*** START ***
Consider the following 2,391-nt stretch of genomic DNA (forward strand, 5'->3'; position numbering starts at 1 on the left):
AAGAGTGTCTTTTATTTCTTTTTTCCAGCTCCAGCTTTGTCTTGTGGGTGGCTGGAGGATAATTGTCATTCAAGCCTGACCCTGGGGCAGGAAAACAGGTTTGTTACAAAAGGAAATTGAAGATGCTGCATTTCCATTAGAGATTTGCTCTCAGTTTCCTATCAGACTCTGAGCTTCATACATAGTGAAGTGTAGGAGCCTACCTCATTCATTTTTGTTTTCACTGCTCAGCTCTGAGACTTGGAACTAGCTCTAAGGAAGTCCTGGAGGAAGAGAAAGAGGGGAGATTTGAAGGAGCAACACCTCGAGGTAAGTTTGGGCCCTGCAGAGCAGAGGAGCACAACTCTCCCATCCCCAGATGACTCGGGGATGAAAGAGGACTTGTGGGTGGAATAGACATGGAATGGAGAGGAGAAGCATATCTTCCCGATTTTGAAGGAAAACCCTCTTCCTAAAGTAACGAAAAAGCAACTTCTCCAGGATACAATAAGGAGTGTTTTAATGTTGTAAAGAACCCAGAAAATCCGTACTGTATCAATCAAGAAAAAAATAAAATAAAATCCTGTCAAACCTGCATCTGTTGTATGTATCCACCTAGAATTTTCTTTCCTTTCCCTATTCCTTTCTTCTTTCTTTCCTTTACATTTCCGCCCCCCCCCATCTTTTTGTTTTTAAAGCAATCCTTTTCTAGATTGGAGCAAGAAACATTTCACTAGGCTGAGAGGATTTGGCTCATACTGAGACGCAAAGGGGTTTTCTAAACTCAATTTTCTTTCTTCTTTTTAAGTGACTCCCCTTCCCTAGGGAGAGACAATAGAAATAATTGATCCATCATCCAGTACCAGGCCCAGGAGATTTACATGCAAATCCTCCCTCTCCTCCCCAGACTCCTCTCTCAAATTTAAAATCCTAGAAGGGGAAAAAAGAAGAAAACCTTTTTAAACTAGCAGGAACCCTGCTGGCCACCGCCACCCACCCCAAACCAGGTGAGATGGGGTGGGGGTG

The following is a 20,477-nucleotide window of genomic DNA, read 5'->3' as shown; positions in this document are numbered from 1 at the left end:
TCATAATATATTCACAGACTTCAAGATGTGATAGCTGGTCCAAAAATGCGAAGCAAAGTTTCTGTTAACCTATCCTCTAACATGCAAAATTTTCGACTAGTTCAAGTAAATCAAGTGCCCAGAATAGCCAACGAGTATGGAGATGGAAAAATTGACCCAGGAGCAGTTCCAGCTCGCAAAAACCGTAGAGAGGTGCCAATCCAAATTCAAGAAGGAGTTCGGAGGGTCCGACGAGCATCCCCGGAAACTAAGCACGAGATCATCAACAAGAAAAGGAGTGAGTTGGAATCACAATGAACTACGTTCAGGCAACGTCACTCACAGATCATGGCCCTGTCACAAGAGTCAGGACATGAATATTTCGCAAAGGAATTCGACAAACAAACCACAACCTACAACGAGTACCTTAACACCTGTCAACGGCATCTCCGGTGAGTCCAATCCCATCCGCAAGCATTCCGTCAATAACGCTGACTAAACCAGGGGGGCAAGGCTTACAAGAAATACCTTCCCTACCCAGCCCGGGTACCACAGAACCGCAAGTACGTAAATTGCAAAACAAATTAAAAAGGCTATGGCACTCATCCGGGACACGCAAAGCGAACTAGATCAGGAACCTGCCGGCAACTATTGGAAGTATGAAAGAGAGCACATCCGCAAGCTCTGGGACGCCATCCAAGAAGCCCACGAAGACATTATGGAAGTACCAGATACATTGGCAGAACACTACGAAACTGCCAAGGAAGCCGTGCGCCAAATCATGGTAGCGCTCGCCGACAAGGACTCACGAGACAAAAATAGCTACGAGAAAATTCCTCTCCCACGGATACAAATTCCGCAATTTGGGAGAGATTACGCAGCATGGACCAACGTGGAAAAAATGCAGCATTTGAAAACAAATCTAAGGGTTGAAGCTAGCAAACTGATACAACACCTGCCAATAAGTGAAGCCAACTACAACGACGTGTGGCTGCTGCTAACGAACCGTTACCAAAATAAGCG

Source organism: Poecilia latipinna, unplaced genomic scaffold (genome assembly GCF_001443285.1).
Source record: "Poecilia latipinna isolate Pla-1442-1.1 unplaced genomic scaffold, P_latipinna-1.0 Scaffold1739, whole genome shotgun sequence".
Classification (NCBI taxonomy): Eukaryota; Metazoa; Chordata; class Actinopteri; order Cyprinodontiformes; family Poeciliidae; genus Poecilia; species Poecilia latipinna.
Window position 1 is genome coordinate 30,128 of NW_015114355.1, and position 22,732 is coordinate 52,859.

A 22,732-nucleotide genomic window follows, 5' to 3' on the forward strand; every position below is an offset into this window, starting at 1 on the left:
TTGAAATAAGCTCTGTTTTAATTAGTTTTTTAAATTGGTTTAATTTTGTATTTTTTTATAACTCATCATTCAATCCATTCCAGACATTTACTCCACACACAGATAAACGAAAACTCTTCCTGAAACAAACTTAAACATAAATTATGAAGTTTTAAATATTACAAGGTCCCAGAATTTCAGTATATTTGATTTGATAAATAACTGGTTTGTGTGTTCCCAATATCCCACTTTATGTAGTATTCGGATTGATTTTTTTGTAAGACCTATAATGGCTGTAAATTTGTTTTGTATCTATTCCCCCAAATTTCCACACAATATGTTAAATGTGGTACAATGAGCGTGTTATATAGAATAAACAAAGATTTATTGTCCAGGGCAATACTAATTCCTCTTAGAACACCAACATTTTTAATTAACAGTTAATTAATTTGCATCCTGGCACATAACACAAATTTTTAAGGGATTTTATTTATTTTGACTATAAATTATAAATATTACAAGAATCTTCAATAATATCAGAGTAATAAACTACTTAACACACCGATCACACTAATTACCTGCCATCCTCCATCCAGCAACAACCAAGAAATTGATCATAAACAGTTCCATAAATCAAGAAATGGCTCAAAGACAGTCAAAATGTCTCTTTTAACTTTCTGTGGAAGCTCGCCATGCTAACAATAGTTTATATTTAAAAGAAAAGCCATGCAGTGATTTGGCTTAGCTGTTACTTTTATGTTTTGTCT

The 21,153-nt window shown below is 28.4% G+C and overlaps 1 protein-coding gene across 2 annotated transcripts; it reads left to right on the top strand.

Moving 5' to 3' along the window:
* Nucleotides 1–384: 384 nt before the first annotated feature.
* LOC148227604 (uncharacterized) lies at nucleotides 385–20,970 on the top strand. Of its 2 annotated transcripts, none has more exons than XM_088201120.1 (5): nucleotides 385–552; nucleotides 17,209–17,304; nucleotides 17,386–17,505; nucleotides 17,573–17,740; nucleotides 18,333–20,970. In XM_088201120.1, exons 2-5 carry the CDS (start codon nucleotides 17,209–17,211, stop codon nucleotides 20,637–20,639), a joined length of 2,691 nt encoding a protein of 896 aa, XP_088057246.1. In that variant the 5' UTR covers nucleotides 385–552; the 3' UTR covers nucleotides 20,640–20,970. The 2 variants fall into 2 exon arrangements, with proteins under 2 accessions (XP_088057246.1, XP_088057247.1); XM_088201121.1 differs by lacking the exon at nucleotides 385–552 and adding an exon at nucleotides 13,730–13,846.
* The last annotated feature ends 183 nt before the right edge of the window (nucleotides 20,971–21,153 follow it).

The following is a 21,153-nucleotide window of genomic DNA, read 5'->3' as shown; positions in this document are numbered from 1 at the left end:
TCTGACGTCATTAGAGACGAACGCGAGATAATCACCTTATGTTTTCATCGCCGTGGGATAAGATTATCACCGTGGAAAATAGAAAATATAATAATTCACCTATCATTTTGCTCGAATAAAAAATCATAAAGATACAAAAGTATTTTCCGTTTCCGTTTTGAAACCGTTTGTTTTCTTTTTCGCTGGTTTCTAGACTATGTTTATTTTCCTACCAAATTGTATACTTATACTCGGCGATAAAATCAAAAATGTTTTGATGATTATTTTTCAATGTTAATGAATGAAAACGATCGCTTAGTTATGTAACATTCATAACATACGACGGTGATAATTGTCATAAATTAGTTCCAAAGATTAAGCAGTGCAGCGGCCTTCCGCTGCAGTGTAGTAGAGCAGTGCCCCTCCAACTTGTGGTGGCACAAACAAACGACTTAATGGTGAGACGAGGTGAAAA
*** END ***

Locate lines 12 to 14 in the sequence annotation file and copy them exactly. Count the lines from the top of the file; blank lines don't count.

Moving 5' to 3' along the window:
* Nucleotides 1–384: 384 nt before the first annotated feature.
* LOC148227604 (uncharacterized) lies at nucleotides 385–20,970 on the top strand. Of its 2 annotated transcripts, none has more exons than XM_088201120.1 (5): nucleotides 385–552; nucleotides 17,209–17,304; nucleotides 17,386–17,505; nucleotides 17,573–17,740; nucleotides 18,333–20,970. In XM_088201120.1, exons 2-5 carry the CDS (start codon nucleotides 17,209–17,211, stop codon nucleotides 20,637–20,639), a joined length of 2,691 nt encoding a protein of 896 aa, XP_088057246.1. In that variant the 5' UTR covers nucleotides 385–552; the 3' UTR covers nucleotides 20,640–20,970. The 2 variants fall into 2 exon arrangements, with proteins under 2 accessions (XP_088057246.1, XP_088057247.1); XM_088201121.1 differs by lacking the exon at nucleotides 385–552 and adding an exon at nucleotides 13,730–13,846.